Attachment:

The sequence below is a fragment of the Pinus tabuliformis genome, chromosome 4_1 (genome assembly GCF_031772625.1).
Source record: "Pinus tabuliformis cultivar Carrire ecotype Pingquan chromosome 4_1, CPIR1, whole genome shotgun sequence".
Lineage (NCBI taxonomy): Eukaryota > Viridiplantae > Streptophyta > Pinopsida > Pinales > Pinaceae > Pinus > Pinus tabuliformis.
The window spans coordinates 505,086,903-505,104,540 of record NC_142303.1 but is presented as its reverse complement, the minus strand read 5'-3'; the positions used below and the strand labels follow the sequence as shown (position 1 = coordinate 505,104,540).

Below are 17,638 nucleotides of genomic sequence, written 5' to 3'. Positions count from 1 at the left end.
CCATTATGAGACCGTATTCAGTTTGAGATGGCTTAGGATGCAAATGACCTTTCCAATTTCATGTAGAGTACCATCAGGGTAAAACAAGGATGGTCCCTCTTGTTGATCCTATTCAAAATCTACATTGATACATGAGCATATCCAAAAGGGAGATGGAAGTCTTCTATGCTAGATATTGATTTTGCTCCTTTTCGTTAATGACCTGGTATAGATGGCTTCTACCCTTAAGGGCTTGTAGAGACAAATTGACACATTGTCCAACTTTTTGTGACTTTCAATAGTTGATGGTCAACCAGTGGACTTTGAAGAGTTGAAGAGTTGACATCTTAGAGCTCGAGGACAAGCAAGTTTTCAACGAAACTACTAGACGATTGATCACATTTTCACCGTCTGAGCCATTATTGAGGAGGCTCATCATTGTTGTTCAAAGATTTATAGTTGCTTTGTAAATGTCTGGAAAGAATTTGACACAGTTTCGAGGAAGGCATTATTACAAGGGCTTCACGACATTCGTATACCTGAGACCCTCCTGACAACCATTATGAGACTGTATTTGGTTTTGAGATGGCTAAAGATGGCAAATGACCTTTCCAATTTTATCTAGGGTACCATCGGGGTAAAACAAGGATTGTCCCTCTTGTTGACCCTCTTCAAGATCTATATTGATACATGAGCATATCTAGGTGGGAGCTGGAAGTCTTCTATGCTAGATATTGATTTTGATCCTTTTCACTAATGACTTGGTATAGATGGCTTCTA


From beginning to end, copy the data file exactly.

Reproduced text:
The sequence below is a fragment of the Pinus tabuliformis genome, chromosome 4_1 (genome assembly GCF_031772625.1).
Source record: "Pinus tabuliformis cultivar Carrire ecotype Pingquan chromosome 4_1, CPIR1, whole genome shotgun sequence".
Lineage (NCBI taxonomy): Eukaryota > Viridiplantae > Streptophyta > Pinopsida > Pinales > Pinaceae > Pinus > Pinus tabuliformis.
The window spans coordinates 505,086,903-505,104,540 of record NC_142303.1 but is presented as its reverse complement, the minus strand read 5'-3'; the positions used below and the strand labels follow the sequence as shown (position 1 = coordinate 505,104,540).

Below are 17,638 nucleotides of genomic sequence, written 5' to 3'. Positions count from 1 at the left end.
CCATTATGAGACCGTATTCAGTTTGAGATGGCTTAGGATGCAAATGACCTTTCCAATTTCATGTAGAGTACCATCAGGGTAAAACAAGGATGGTCCCTCTTGTTGATCCTATTCAAAATCTACATTGATACATGAGCATATCCAAAAGGGAGATGGAAGTCTTCTATGCTAGATATTGATTTTGCTCCTTTTCGTTAATGACCTGGTATAGATGGCTTCTACCCTTAAGGGCTTGTAGAGACAAATTGACACATTGTCCAACTTTTTGTGACTTTCAATAGTTGATGGTCAACCAGTGGACTTTGAAGAGTTGAAGAGTTGACATCTTAGAGCTCGAGGACAAGCAAGTTTTCAACGAAACTACTAGACGATTGATCACATTTTCACCGTCTGAGCCATTATTGAGGAGGCTCATCATTGTTGTTCAAAGATTTATAGTTGCTTTGTAAATGTCTGGAAAGAATTTGACACAGTTTCGAGGAAGGCATTATTACAAGGGCTTCACGACATTCGTATACCTGAGACCCTCCTGACAACCATTATGAGACTGTATTTGGTTTTGAGATGGCTAAAGATGGCAAATGACCTTTCCAATTTTATCTAGGGTACCATCGGGGTAAAACAAGGATTGTCCCTCTTGTTGACCCTCTTCAAGATCTATATTGATACATGAGCATATCTAGGTGGGAGCTGGAAGTCTTCTATGCTAGATATTGATTTTGATCCTTTTCACTAATGACTTGGTATAGATGGCTTCTA